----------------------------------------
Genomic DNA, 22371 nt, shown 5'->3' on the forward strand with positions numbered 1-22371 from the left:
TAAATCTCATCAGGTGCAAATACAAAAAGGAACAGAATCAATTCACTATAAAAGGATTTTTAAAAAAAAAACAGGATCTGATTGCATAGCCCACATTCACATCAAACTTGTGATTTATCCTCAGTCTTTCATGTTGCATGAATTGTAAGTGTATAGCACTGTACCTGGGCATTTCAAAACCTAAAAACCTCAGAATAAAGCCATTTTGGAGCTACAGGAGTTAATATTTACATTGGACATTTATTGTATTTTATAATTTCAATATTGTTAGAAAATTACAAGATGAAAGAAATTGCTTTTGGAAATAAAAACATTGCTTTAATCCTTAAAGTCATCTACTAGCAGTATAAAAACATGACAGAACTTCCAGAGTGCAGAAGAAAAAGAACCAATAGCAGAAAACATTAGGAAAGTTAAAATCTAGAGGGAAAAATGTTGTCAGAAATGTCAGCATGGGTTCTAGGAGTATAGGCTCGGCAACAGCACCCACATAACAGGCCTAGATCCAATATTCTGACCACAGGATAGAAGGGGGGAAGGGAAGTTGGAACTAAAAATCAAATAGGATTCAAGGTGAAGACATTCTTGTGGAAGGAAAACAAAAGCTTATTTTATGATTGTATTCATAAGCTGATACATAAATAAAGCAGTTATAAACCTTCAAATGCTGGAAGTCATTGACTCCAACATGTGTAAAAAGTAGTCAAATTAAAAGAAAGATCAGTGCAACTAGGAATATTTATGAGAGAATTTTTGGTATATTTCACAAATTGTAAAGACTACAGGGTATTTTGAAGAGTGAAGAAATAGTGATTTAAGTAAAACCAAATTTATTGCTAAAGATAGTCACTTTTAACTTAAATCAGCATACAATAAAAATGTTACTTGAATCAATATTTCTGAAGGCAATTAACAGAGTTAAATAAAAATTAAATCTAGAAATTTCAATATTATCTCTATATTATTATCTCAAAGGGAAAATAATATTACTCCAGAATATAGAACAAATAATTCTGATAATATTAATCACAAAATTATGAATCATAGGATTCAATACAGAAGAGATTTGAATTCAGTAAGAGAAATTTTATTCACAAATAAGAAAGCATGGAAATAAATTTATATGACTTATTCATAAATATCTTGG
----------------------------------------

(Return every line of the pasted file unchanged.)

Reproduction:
Genomic DNA, 22371 nt, shown 5'->3' on the forward strand with positions numbered 1-22371 from the left:
TAAATCTCATCAGGTGCAAATACAAAAAGGAACAGAATCAATTCACTATAAAAGGATTTTTAAAAAAAAAACAGGATCTGATTGCATAGCCCACATTCACATCAAACTTGTGATTTATCCTCAGTCTTTCATGTTGCATGAATTGTAAGTGTATAGCACTGTACCTGGGCATTTCAAAACCTAAAAACCTCAGAATAAAGCCATTTTGGAGCTACAGGAGTTAATATTTACATTGGACATTTATTGTATTTTATAATTTCAATATTGTTAGAAAATTACAAGATGAAAGAAATTGCTTTTGGAAATAAAAACATTGCTTTAATCCTTAAAGTCATCTACTAGCAGTATAAAAACATGACAGAACTTCCAGAGTGCAGAAGAAAAAGAACCAATAGCAGAAAACATTAGGAAAGTTAAAATCTAGAGGGAAAAATGTTGTCAGAAATGTCAGCATGGGTTCTAGGAGTATAGGCTCGGCAACAGCACCCACATAACAGGCCTAGATCCAATATTCTGACCACAGGATAGAAGGGGGGAAGGGAAGTTGGAACTAAAAATCAAATAGGATTCAAGGTGAAGACATTCTTGTGGAAGGAAAACAAAAGCTTATTTTATGATTGTATTCATAAGCTGATACATAAATAAAGCAGTTATAAACCTTCAAATGCTGGAAGTCATTGACTCCAACATGTGTAAAAAGTAGTCAAATTAAAAGAAAGATCAGTGCAACTAGGAATATTTATGAGAGAATTTTTGGTATATTTCACAAATTGTAAAGACTACAGGGTATTTTGAAGAGTGAAGAAATAGTGATTTAAGTAAAACCAAATTTATTGCTAAAGATAGTCACTTTTAACTTAAATCAGCATACAATAAAAATGTTACTTGAATCAATATTTCTGAAGGCAATTAACAGAGTTAAATAAAAATTAAATCTAGAAATTTCAATATTATCTCTATATTATTATCTCAAAGGGAAAATAATATTACTCCAGAATATAGAACAAATAATTCTGATAATATTAATCACAAAATTATGAATCATAGGATTCAATACAGAAGAGATTTGAATTCAGTAAGAGAAATTTTATTCACAAATAAGAAAGCATGGAAATAAATTTATATGACTTATTCATAAATATCTTGG